Faith. Through faith we believe in God. Through faith we know, at least to some degree, God’s nature, our nature, and what is required of us. Because of this knowledge we can listen to our consciences, honor God and creation rightly, face difficulties with courage, and moderate our desires. So faith is a gift that underlies and enables the human virtues, but it also is a habit that requires action from us. It is inextricably united to good works as we obey God and begin to live the new life that he is pouring into us. It is the reason to share the good news of God’s love with everyone, and to share it cheerfully, not with wretched urgency, because we trust God’s sovereignty and his care for all of us. Faith doesn’t need human reward or praise or to see immediate results. Faith is peace and direction in the midst of the tumultuous world, a rock in the storm.
Hope. Hope, like faith, takes us out of ourselves. It reassures us that what we see around us is not everything, that time and death are not the ultimate boundaries. It teaches us a proper distrust of our own capabilities and a joyful humility in expecting something better than we can imagine. In fact, hope is the foundation of joy. Hope is a gift of grace, but determination and perseverance are required to hold on to hope in the midst of the darkness of this life. Because of hope we prepare for Christ’s coming and the Day of Judgment – the hopeful person keeps oil in her lamp even when it seems a waste to do so. Hope is a beacon to a despairing world.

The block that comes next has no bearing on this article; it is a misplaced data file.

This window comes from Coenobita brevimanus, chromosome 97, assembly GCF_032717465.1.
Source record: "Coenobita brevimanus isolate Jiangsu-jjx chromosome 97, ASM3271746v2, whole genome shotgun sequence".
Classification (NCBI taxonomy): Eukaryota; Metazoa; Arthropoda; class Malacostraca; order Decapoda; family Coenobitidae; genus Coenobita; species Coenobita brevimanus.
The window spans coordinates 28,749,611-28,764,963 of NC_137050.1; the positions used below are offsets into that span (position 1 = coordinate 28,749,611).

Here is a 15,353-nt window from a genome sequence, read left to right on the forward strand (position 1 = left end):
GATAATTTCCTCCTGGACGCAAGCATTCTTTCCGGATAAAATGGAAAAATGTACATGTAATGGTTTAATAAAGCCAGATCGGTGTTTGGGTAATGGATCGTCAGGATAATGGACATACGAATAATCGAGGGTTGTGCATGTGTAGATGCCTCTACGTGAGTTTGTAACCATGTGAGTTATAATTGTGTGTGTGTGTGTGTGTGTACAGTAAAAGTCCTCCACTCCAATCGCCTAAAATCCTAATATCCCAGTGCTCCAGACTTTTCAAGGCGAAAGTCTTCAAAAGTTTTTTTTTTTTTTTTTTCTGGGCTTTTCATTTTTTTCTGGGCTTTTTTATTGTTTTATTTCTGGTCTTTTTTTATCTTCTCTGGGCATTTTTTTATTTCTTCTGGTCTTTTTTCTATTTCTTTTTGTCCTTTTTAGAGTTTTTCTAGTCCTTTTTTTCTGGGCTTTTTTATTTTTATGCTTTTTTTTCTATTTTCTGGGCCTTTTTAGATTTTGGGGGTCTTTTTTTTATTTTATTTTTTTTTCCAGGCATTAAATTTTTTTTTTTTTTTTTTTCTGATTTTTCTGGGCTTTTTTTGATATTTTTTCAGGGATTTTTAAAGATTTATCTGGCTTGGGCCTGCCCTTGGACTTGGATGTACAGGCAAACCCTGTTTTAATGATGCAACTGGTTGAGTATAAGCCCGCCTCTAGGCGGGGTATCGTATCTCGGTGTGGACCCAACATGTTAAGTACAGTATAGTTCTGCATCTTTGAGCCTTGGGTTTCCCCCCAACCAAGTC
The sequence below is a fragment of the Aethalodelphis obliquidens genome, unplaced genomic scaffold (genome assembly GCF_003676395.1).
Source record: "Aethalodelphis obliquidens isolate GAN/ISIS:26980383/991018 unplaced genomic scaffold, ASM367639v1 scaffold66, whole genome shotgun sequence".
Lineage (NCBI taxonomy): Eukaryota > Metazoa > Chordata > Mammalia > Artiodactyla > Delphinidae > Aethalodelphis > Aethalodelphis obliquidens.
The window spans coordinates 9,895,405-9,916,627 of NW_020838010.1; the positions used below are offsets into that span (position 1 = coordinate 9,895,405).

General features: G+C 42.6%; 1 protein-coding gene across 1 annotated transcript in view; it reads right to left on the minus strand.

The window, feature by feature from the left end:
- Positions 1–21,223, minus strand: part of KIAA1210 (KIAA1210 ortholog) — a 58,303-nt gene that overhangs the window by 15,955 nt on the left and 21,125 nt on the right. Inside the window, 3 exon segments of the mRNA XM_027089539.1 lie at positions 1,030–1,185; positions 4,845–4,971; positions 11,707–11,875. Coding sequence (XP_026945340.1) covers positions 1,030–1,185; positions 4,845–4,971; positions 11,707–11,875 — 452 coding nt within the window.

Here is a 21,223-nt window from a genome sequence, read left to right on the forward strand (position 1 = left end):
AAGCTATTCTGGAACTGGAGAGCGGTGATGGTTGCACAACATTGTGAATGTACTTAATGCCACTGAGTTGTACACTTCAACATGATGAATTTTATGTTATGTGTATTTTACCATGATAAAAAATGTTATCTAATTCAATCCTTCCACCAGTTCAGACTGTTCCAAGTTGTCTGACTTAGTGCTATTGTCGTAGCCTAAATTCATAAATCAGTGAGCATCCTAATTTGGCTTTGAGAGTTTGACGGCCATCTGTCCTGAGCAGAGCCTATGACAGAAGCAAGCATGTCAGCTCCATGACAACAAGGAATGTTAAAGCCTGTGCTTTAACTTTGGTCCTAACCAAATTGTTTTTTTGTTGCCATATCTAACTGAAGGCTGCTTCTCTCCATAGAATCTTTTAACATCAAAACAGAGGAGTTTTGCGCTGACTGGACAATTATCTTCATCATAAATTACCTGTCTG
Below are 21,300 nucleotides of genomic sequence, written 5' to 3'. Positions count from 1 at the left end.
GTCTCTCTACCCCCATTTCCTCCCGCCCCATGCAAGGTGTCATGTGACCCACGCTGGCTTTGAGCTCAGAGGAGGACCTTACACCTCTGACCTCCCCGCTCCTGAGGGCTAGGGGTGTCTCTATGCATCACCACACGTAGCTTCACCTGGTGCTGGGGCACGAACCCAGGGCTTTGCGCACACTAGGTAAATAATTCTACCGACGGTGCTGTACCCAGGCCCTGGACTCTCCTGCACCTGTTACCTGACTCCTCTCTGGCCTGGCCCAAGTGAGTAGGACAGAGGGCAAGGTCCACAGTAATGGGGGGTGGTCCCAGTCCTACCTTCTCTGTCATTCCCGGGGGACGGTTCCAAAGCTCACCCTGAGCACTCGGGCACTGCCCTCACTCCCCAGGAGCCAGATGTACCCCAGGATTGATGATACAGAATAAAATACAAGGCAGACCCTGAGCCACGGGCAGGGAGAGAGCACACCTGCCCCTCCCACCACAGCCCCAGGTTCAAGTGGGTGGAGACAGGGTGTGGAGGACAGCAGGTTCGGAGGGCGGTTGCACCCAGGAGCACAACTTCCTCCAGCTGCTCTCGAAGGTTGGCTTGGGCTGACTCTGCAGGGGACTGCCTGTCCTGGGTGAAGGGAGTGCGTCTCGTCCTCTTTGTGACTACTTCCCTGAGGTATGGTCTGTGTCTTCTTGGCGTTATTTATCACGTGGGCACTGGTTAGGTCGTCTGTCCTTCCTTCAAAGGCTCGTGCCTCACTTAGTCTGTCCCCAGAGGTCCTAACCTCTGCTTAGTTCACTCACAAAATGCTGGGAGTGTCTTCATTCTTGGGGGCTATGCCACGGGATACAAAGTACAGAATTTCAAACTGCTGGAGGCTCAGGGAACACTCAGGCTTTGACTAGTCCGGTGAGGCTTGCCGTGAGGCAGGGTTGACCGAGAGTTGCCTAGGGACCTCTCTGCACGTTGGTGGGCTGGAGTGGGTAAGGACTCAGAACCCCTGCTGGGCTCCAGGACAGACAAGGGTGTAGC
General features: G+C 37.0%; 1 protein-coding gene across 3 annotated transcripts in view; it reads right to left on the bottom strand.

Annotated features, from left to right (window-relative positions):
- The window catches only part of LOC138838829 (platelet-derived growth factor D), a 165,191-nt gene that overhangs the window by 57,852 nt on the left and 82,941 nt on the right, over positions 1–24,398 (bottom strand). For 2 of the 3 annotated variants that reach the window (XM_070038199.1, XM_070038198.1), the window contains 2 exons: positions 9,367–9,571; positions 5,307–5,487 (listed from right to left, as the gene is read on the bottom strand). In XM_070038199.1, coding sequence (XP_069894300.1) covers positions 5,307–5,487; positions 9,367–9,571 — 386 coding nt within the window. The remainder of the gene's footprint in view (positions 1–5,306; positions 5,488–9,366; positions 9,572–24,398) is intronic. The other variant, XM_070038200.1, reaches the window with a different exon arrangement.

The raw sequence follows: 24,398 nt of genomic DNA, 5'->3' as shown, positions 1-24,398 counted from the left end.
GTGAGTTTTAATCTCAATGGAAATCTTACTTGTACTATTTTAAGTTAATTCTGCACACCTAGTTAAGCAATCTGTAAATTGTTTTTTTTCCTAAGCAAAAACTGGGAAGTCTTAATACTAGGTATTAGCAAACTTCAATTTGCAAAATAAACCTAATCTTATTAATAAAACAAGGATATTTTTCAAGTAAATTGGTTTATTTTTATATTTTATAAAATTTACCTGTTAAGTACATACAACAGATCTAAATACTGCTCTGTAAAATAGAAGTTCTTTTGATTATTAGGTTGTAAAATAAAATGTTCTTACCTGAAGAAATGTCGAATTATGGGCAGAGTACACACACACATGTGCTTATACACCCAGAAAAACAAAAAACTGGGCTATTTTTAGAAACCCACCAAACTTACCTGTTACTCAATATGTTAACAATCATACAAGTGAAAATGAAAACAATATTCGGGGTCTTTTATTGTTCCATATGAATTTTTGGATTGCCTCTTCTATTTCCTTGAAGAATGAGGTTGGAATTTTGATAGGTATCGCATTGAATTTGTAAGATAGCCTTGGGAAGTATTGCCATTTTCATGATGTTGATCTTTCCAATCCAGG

Love. Life and this article are too short to deal with all the meanings of this word. I’d rather say charity, but that has also become degraded and nowadays means exactly the opposite of what Paul describes in 1 Corinthians 13. Shame on us. But Paul points out that the greatest of the theological virtues is this love that he is talking about. One day, we will see God face to face and not need faith; our desires for God, heaven, peace, and justice will be satisfied and we will not need hope; but on that day we can truly begin to love. Love is the virtue most contrary to human nature, since it calls for us to put others before ourselves and give up what we want and need for their sake. Love is the opposite of the rock-hard unity of loneliness; it is relationship and community. It is the reason we were created and our reason to create in turn. Love is the only thing we can give back to God as our free gift; it turns us from slaves into children. The theological virtues end with love because, as St. Augustine says, “Love is the fulfillment of all our works. There is the goal; that is why we run: we run toward it, and once we reach it, in it we shall find rest.”
I’ve had a hard time writing about the virtues because they are both gifts and actions. “Virtue” means an inherent quality, such as the virtue of iron being its strength, but it also means specific deeds of goodness and the training to make them possible. I think both meanings are important, and it’s a challenge to keep both of them spinning at the same time. And our response to a call to virtue is equally complicated. We can’t achieve or merit a gift, only accept it, but we can and must act in order to train ourselves into the habit of goodness. The balance between the gift and the action, being and doing, grace and works, is a contentious subject, and I hope I’ve made my points plainly without offending or misleading anyone.
Finally, brethren, whatsoever things are true, whatsoever things are honest, whatsoever things are just, whatsoever things are pure, whatsoever things are lovely, whatsoever things are of good report; if there be any virtue, and if there be any praise, think on these things (Philippians 4:8).